God is Happy
SEPTEMBER 18, 2021
by Adam Ramsey
Ask someone in a church to list off as many attributes of God as they can, and chances are, “God is happy” won’t make it into their top twelve, if it makes the list at all. We readily (and rightly) identify that God is holy or that God is love or that God is sovereign. But in a way that is equally vital for a rightly shaped Christianity, we must learn to see that God is happy. This means that he has designed us in such a way that our walk with Jesus through a world riddled with pain and sin and suffering is simultaneously a journey in which we experience joy and pleasure and delight. If we were created for God, then we have been created for gladness. How could it be otherwise?
Every Good Gift
Think about it. Not only did God create the glorious greens and sparkling blues of places like Switzerland or Seattle in the summertime; he also gave us eyes to enjoy these colours. Not only did God create rhythm and melody and harmony; he gave us ears to delight in song and voices that we may join in. From the happy God comes every good gift contained within the human experience (James 1:17). Beauty and comedy; friendship and intimacy; playfulness and rejoicing; gladness and giggling; the rush of adrenaline and the contentment of rest; along with every delicious taste, scent, and sound—all of these exist for our enjoyment because a happy God willed them so.
God’s Happiness Changes the Way We Approach Him
Why is it so important that we see this? Why is it essential to a healthy Christianity to be convinced of the happiness of God? Because how we perceive a person’s demeanour determines how we will hear their words. Take, for example, the statement “Come here.” Without any context it seems to have a fairly straightforward meaning: approach the person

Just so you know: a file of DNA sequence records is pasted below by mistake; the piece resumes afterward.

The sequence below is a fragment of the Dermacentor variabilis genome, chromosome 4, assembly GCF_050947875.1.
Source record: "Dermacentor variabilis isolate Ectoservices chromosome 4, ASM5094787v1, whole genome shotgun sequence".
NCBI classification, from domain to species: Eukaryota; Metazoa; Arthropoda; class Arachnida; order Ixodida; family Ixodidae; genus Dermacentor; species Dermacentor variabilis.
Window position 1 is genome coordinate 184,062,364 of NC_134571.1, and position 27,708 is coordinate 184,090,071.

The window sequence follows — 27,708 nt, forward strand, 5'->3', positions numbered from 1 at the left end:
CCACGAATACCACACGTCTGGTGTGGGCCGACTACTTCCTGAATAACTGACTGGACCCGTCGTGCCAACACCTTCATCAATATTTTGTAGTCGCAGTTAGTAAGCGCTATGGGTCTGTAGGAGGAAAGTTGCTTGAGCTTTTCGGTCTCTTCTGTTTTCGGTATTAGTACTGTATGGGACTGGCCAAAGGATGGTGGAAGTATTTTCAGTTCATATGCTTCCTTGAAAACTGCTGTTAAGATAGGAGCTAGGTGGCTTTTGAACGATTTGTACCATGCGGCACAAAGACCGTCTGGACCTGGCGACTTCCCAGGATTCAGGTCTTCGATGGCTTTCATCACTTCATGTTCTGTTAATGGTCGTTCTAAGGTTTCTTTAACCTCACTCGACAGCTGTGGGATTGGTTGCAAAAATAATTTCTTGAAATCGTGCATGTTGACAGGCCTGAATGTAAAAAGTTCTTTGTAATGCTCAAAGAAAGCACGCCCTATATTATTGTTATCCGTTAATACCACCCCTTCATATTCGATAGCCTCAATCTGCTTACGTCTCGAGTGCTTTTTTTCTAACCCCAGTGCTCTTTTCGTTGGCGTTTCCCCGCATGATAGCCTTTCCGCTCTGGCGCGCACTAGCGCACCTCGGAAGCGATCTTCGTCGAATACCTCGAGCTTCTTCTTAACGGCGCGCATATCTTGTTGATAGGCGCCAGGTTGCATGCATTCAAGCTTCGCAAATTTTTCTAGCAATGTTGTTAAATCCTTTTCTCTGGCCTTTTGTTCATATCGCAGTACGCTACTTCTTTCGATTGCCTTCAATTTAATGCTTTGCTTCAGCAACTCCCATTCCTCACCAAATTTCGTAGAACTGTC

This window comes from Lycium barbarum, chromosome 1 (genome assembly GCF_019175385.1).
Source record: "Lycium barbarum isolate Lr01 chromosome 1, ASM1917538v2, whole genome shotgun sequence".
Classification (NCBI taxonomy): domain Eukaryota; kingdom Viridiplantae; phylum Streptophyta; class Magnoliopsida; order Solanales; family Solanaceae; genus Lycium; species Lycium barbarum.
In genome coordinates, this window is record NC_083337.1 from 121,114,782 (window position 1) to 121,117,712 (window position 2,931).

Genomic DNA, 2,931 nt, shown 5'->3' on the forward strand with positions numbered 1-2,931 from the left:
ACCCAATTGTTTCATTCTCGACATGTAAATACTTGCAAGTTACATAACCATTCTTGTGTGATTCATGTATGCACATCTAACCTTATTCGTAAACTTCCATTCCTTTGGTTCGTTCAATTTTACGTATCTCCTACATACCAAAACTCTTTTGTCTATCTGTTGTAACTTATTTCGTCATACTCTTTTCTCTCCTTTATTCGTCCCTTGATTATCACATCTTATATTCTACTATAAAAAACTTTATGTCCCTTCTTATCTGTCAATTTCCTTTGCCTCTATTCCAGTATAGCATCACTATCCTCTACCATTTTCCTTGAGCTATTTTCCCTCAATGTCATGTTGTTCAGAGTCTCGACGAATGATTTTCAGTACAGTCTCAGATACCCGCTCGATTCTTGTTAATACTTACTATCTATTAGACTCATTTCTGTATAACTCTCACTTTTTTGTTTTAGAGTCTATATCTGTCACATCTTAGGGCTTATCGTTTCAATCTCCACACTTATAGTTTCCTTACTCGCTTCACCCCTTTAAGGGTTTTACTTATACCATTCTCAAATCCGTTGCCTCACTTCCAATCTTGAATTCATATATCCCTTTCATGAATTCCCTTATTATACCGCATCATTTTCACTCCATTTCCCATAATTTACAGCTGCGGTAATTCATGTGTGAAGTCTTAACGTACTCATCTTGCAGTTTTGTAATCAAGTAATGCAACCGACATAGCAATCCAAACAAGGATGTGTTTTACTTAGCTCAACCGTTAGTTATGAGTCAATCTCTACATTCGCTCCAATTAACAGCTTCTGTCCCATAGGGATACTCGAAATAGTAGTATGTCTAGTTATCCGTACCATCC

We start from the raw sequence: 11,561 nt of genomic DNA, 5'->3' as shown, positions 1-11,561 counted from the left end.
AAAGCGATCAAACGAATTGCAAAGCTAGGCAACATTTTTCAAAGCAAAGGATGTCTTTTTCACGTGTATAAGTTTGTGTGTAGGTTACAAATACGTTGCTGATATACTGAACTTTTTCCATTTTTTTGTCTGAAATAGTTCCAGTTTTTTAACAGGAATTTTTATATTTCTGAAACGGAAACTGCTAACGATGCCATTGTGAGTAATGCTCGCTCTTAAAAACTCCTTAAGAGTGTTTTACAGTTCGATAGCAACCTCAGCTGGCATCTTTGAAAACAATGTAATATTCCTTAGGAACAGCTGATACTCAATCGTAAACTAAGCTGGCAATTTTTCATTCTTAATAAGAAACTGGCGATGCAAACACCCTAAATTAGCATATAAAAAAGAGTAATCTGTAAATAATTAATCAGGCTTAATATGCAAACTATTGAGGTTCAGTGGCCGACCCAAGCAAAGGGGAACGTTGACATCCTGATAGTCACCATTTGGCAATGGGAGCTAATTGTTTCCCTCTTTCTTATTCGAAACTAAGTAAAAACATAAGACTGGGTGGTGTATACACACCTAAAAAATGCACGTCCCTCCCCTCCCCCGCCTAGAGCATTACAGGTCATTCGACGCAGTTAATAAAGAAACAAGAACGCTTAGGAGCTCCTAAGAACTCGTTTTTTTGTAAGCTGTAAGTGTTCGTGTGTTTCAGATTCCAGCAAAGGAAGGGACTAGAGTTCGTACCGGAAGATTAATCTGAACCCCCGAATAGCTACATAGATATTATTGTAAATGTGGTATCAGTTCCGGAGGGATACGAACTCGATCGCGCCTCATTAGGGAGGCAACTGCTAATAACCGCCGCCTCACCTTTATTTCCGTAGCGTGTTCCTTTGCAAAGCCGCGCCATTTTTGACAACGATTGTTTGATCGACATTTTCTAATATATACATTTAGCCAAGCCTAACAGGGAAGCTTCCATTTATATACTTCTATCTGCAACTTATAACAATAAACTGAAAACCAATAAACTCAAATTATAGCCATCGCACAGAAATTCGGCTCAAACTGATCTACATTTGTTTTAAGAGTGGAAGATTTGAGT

speaking. But now consider how differently that simple statement is interpreted, based on the disposition of the speaker. If they are scowling with fierce eyes and a furrowed brow, “Come here” may mean a threat of violence or a scolding from a superior. Yet if the speaker is smiling from ear-to-ear, those exact same words can be the call of a loving parent wanting to embrace their child or the intimate invitation of a lover.
Good News of Happiness
How you picture God when he speaks to you through the Scriptures profoundly matters. It is the difference between thinking you’re hearing from a “God” who wants you to change your life so that he can stand being around you, and a God who wants to embrace you so that your delight in him increasingly changes your life. It’s the difference between the rotten stench of moralism and the fragrant aroma of the gospel. And this gospel is what the prophet Isaiah calls “good news of happiness” (Isaiah 52:7), because it declares to us not the works we must do to make God happy but the works of a happy God on our behalf, so that his people may be happy in him.
This article is an excerpt from Truth on Fire. In the book, Adam Ramsey invites readers to engage both their minds and their emotions in their walk with God as they gaze at him until their hearts sing.